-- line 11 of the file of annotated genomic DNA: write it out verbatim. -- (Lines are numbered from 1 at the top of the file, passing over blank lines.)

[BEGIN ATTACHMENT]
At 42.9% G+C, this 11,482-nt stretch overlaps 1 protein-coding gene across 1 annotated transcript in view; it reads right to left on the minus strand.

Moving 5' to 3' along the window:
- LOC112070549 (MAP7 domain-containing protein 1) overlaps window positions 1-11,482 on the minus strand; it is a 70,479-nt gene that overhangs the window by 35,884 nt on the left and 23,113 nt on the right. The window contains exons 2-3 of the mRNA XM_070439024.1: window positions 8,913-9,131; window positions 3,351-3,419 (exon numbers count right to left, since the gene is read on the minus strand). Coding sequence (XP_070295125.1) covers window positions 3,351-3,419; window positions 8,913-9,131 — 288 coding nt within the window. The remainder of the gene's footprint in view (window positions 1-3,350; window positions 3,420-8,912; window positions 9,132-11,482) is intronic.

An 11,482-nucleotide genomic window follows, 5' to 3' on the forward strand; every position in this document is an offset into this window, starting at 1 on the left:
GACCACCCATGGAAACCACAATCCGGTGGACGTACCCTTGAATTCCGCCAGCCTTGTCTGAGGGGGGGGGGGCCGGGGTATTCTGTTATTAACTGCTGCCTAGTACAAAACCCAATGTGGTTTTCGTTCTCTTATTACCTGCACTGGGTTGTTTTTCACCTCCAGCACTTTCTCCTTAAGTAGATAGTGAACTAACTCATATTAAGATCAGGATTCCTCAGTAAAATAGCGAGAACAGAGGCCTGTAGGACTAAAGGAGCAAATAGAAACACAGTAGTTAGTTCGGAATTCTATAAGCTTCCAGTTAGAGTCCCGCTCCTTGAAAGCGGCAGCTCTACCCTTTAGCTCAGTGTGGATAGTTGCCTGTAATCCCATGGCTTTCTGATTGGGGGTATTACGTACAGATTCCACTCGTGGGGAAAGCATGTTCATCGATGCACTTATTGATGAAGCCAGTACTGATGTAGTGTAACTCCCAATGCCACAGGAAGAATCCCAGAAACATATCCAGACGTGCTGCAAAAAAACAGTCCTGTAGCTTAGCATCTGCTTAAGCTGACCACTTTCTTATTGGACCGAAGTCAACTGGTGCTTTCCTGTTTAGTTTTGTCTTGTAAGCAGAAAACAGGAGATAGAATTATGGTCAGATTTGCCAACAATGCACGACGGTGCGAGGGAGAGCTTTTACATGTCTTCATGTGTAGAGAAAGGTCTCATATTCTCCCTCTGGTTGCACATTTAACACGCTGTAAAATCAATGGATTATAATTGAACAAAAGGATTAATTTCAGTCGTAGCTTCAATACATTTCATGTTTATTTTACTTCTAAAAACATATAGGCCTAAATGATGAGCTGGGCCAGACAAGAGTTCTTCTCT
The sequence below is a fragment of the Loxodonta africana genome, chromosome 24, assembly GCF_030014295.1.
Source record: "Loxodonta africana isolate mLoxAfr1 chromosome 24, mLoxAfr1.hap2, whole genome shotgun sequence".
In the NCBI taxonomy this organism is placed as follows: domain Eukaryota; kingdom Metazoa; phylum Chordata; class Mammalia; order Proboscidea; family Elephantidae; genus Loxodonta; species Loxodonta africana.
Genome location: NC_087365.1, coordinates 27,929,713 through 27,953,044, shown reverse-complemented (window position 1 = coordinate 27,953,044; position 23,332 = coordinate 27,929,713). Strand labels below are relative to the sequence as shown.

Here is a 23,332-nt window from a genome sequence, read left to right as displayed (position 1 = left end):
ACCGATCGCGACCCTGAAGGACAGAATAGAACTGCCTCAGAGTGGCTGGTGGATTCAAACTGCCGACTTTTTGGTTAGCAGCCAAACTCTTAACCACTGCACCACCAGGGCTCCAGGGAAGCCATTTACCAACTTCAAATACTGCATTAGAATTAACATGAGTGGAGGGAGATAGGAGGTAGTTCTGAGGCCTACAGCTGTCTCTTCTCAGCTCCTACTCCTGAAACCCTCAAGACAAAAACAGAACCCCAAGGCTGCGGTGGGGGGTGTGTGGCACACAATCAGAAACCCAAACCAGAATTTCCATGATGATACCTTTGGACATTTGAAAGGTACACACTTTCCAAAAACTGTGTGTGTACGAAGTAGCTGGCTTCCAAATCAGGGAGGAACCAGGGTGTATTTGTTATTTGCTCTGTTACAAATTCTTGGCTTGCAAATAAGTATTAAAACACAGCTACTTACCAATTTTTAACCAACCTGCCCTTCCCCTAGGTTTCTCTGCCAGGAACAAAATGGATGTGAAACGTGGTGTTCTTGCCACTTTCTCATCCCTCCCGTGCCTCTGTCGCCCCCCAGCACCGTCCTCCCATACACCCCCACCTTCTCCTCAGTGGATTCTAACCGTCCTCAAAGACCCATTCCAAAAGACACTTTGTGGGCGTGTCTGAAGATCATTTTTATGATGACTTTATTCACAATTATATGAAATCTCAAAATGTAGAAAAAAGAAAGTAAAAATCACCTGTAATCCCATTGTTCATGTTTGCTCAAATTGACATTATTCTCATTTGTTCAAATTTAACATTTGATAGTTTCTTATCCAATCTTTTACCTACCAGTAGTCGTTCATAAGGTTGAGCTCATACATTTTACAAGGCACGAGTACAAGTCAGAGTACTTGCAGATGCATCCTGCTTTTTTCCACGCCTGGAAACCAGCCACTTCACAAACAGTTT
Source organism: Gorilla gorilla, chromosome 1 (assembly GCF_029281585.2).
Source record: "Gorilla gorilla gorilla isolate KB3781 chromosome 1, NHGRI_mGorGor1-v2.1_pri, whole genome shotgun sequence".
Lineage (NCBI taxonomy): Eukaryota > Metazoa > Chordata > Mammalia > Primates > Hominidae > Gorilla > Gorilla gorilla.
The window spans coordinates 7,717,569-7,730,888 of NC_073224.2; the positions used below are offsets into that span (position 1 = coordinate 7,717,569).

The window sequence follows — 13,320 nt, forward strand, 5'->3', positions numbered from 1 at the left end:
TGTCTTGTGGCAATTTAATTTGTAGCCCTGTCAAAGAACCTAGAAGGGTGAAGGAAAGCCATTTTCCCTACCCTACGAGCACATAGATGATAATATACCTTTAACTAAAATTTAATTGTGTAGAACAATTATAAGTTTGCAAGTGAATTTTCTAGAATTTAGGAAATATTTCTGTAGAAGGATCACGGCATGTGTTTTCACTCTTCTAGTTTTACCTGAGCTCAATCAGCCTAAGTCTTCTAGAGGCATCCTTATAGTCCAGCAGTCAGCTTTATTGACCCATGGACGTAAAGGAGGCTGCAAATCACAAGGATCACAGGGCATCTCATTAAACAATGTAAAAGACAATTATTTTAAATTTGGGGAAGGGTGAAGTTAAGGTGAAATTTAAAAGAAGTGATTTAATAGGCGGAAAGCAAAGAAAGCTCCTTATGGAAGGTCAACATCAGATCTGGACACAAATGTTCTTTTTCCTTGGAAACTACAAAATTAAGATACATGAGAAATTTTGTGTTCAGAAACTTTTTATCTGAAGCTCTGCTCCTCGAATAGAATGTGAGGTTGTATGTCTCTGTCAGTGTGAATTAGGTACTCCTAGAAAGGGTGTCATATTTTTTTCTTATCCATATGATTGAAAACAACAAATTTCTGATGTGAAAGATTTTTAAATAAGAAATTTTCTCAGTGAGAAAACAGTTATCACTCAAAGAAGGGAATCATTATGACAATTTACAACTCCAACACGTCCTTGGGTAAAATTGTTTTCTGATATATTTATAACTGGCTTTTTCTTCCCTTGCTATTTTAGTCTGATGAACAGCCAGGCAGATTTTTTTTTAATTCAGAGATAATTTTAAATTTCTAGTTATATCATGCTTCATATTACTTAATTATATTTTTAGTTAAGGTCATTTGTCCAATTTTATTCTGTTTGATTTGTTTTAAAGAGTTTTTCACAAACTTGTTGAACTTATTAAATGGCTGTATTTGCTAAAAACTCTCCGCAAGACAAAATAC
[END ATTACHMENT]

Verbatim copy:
ACCGATCGCGACCCTGAAGGACAGAATAGAACTGCCTCAGAGTGGCTGGTGGATTCAAACTGCCGACTTTTTGGTTAGCAGCCAAACTCTTAACCACTGCACCACCAGGGCTCCAGGGAAGCCATTTACCAACTTCAAATACTGCATTAGAATTAACATGAGTGGAGGGAGATAGGAGGTAGTTCTGAGGCCTACAGCTGTCTCTTCTCAGCTCCTACTCCTGAAACCCTCAAGACAAAAACAGAACCCCAAGGCTGCGGTGGGGGGTGTGTGGCACACAATCAGAAACCCAAACCAGAATTTCCATGATGATACCTTTGGACATTTGAAAGGTACACACTTTCCAAAAACTGTGTGTGTACGAAGTAGCTGGCTTCCAAATCAGGGAGGAACCAGGGTGTATTTGTTATTTGCTCTGTTACAAATTCTTGGCTTGCAAATAAGTATTAAAACACAGCTACTTACCAATTTTTAACCAACCTGCCCTTCCCCTAGGTTTCTCTGCCAGGAACAAAATGGATGTGAAACGTGGTGTTCTTGCCACTTTCTCATCCCTCCCGTGCCTCTGTCGCCCCCCAGCACCGTCCTCCCATACACCCCCACCTTCTCCTCAGTGGATTCTAACCGTCCTCAAAGACCCATTCCAAAAGACACTTTGTGGGCGTGTCTGAAGATCATTTTTATGATGACTTTATTCACAATTATATGAAATCTCAAAATGTAGAAAAAAGAAAGTAAAAATCACCTGTAATCCCATTGTTCATGTTTGCTCAAATTGACATTATTCTCATTTGTTCAAATTTAACATTTGATAGTTTCTTATCCAATCTTTTACCTACCAGTAGTCGTTCATAAGGTTGAGCTCATACATTTTACAAGGCACGAGTACAAGTCAGAGTACTTGCAGATGCATCCTGCTTTTTTCCACGCCTGGAAACCAGCCACTTCACAAACAGTTT